(OrienteC) from the Grotta d’Oriente on Favignana island in western Sicily (14,200–13,800 cal169
BP, 14C date on charcoal from the deposit) is co-analysed with our data

The two oldest groups fall within a cluster of western European Mesolithic hunter-gatherers [...]
These three individuals all carried mitogenome lineages that fall within the187
U2'3'4'7'8’9 branch (Data S1.1), which was closely related to an Epigravettian-associated188
Sicilian from San Teodoro and also reported for an older Gravettian-associated Paglicci108 from189
the Italy peninsular (Modi et al., 2021; Posth et al., 2016). They also shared a large amount of190
genetic drift with each other, compared to other individuals in the WHG cluster (Data S5.3,191
Figure S3). We labelled this group Sicily Early Mesolithic (Sicily EM, n=3).

The second, chronologically younger HG group includes nine individuals dated to ~8,650-7,790193
cal BP. Seven of them correspond archaeologically to the Late Mesolithic and probably for part194
of the Castelnovian, a variety of the Late Mesolithic blade-and-trapeze horizon in southern195
France, Italy and Dalmatia, as well as Sicily [...]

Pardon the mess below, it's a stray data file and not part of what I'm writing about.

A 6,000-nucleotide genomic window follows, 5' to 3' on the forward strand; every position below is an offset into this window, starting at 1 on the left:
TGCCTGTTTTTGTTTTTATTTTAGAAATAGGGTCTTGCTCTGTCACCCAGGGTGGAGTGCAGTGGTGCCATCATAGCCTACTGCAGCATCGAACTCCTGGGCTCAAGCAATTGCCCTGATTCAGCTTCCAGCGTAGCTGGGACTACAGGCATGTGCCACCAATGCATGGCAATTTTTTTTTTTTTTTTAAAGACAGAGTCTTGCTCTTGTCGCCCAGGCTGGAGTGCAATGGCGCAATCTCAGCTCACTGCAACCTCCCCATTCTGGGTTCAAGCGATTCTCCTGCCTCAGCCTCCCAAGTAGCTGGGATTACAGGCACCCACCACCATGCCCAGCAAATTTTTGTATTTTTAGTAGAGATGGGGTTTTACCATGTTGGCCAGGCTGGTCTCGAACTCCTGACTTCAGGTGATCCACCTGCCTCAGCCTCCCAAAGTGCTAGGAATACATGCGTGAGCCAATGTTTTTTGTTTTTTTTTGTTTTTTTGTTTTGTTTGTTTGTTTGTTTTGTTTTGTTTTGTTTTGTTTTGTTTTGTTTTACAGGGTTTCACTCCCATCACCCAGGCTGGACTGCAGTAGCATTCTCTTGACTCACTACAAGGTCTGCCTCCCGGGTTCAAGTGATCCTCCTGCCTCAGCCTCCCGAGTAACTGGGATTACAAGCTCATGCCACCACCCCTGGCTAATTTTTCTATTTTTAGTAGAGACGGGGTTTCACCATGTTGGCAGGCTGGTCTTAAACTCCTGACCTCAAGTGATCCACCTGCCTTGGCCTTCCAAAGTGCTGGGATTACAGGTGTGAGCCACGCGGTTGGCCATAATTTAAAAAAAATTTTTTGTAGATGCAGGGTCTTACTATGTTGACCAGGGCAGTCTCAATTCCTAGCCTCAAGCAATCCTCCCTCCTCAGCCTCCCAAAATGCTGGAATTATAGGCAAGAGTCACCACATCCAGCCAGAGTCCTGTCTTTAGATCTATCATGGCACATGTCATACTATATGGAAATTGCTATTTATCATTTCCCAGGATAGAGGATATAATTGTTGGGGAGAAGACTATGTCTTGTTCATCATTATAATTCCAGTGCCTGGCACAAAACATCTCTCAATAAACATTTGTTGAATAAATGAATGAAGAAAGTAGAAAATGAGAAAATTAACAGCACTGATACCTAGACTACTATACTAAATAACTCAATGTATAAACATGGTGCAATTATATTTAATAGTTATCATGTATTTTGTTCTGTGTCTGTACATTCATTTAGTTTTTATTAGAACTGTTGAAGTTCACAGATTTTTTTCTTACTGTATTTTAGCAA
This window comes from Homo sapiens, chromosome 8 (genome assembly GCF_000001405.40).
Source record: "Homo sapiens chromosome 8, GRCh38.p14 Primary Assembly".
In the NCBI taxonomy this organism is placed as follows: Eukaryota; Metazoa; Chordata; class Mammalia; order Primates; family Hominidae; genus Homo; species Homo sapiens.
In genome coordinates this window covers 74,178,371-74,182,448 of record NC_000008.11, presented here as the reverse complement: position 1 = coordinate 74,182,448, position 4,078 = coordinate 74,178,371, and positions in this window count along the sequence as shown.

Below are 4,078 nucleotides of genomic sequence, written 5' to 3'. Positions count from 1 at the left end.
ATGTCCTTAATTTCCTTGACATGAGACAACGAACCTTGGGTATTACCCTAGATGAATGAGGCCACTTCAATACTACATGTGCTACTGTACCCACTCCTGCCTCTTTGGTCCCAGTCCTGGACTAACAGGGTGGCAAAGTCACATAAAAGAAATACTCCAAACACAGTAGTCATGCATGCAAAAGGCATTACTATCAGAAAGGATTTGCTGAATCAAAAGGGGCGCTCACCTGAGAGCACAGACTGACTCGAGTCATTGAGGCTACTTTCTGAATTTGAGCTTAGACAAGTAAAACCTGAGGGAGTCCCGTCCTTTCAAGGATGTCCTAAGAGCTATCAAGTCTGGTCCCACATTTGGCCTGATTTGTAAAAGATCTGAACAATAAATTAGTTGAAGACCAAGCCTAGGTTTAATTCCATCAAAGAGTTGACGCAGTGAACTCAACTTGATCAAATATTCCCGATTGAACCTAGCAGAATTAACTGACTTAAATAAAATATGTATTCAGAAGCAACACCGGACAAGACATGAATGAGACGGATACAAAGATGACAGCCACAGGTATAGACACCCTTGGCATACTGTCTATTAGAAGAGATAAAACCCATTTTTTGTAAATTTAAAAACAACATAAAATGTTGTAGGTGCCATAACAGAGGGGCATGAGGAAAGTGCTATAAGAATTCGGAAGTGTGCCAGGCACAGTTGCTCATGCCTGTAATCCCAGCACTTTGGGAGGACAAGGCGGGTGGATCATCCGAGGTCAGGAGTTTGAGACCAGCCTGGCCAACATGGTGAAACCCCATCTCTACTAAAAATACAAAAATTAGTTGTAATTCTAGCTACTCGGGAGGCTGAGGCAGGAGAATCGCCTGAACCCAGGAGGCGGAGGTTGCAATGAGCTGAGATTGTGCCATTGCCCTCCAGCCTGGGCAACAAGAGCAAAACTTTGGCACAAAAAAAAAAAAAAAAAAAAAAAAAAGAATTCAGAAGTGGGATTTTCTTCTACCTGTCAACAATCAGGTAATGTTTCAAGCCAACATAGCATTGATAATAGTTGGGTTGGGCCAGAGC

Moreover, the mitogenome haplogroups carried by these individuals are all typical for205
European Late Mesolithic WHG (Bramanti et al., 2009; Posth et al., 2016), falling in206
haplogroups U4 and U5, different from the first group (Data S5.2). As a consequence, we207
grouped UZZ71 and UZZ88 with the Sicily LM HG individuals, and labelled this group as Sicily208
Late Mesolithic (Sicily LM, n=9).

The third group contains individuals directly dated to ~7,430-6,660 cal BP, overlapping210
chronologically with Early Neolithic to Middle Neolithic farmer horizons at Grotta dell’Uzzo,211
characterised by Impressed Wares (Sicily EN, n=7). In PC space, these individuals group with212
early farmers from southeastern Europe and Anatolia, and not with the preceding Sicilian HGs213
(Fig. 1C). All the farmer individuals with sufficient coverage on the mitogenome carried214
haplogroups characteristic for European early farmers: U8b1b1 (n=2), N1a1a1 (n=1), J1c5 (n=1),215
K1a2 (n=1) and H (n=1)

The fourth and youngest group includes one individual (UZZ57) dated to 4,150-3,970 cal BP and220
is attributed to the Early Bronze Age (Uzzo EBA). This individual is displaced from the Early221
Neolithic towards the direction of individuals associated with the Bell Beaker phenomenon and222
other Late Neolithic and BA groups that carry the so-called “steppe”-related ancestry. This223
ancestry was characteristic for the steppe-nomads from western Eurasia, and spread across224
Europe during the Bronze Age (Haak et al., 2015). A similar shift was also found in published225
Early Bronze Age individuals from Sicily (Fernandes et al., 2020). This individual UZZ57226
carried the Y-haplogroup R1b1a1b1a1a2, commonly found in Bronze Age Europe, and also227
previously reported in Sicilian Bronze Age individuals (Data S1.4, Data S5.2) (Fernandes et al.,228